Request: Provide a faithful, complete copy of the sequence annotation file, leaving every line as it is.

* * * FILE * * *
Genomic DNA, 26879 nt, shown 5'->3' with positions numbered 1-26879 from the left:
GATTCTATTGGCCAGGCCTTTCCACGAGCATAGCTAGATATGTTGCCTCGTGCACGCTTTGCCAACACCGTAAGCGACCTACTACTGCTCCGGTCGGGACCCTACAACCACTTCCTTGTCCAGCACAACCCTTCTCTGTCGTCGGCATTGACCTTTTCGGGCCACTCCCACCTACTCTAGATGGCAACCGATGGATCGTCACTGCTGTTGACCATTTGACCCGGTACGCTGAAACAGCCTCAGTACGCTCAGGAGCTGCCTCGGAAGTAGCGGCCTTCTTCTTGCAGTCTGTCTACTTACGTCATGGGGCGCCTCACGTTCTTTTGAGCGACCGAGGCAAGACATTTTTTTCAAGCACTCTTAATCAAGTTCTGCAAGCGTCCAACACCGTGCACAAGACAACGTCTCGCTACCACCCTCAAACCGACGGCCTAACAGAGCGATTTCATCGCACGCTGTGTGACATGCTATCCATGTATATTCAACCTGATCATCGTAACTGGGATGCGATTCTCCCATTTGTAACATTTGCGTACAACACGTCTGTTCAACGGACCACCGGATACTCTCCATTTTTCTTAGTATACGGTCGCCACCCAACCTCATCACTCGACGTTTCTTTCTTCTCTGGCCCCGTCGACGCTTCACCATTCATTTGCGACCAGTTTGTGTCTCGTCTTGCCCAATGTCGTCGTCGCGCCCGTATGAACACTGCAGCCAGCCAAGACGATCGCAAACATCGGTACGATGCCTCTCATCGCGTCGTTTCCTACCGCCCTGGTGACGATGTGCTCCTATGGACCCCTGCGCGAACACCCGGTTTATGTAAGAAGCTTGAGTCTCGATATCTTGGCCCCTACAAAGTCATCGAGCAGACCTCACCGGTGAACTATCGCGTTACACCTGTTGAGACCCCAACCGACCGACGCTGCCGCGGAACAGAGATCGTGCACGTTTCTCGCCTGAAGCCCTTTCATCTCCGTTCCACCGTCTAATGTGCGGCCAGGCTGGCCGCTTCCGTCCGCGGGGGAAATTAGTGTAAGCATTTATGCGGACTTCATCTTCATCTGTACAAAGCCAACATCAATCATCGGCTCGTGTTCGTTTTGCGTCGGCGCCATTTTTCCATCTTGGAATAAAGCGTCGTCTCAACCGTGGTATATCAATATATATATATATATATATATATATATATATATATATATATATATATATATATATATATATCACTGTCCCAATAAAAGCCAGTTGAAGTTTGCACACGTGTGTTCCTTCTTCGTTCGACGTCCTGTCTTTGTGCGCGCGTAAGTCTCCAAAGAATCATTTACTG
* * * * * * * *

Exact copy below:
Genomic DNA, 26879 nt, shown 5'->3' with positions numbered 1-26879 from the left:
GATTCTATTGGCCAGGCCTTTCCACGAGCATAGCTAGATATGTTGCCTCGTGCACGCTTTGCCAACACCGTAAGCGACCTACTACTGCTCCGGTCGGGACCCTACAACCACTTCCTTGTCCAGCACAACCCTTCTCTGTCGTCGGCATTGACCTTTTCGGGCCACTCCCACCTACTCTAGATGGCAACCGATGGATCGTCACTGCTGTTGACCATTTGACCCGGTACGCTGAAACAGCCTCAGTACGCTCAGGAGCTGCCTCGGAAGTAGCGGCCTTCTTCTTGCAGTCTGTCTACTTACGTCATGGGGCGCCTCACGTTCTTTTGAGCGACCGAGGCAAGACATTTTTTTCAAGCACTCTTAATCAAGTTCTGCAAGCGTCCAACACCGTGCACAAGACAACGTCTCGCTACCACCCTCAAACCGACGGCCTAACAGAGCGATTTCATCGCACGCTGTGTGACATGCTATCCATGTATATTCAACCTGATCATCGTAACTGGGATGCGATTCTCCCATTTGTAACATTTGCGTACAACACGTCTGTTCAACGGACCACCGGATACTCTCCATTTTTCTTAGTATACGGTCGCCACCCAACCTCATCACTCGACGTTTCTTTCTTCTCTGGCCCCGTCGACGCTTCACCATTCATTTGCGACCAGTTTGTGTCTCGTCTTGCCCAATGTCGTCGTCGCGCCCGTATGAACACTGCAGCCAGCCAAGACGATCGCAAACATCGGTACGATGCCTCTCATCGCGTCGTTTCCTACCGCCCTGGTGACGATGTGCTCCTATGGACCCCTGCGCGAACACCCGGTTTATGTAAGAAGCTTGAGTCTCGATATCTTGGCCCCTACAAAGTCATCGAGCAGACCTCACCGGTGAACTATCGCGTTACACCTGTTGAGACCCCAACCGACCGACGCTGCCGCGGAACAGAGATCGTGCACGTTTCTCGCCTGAAGCCCTTTCATCTCCGTTCCACCGTCTAATGTGCGGCCAGGCTGGCCGCTTCCGTCCGCGGGGGAAATTAGTGTAAGCATTTATGCGGACTTCATCTTCATCTGTACAAAGCCAACATCAATCATCGGCTCGTGTTCGTTTTGCGTCGGCGCCATTTTTCCATCTTGGAATAAAGCGTCGTCTCAACCGTGGTATATCAATATATATATATATATATATATATATATATATATATATATATATATATATATATATATATATCACTGTCCCAATAAAAGCCAGTTGAAGTTTGCACACGTGTGTTCCTTCTTCGTTCGACGTCCTGTCTTTGTGCGCGCGTAAGTCTCCAAAGAATCATTTACTG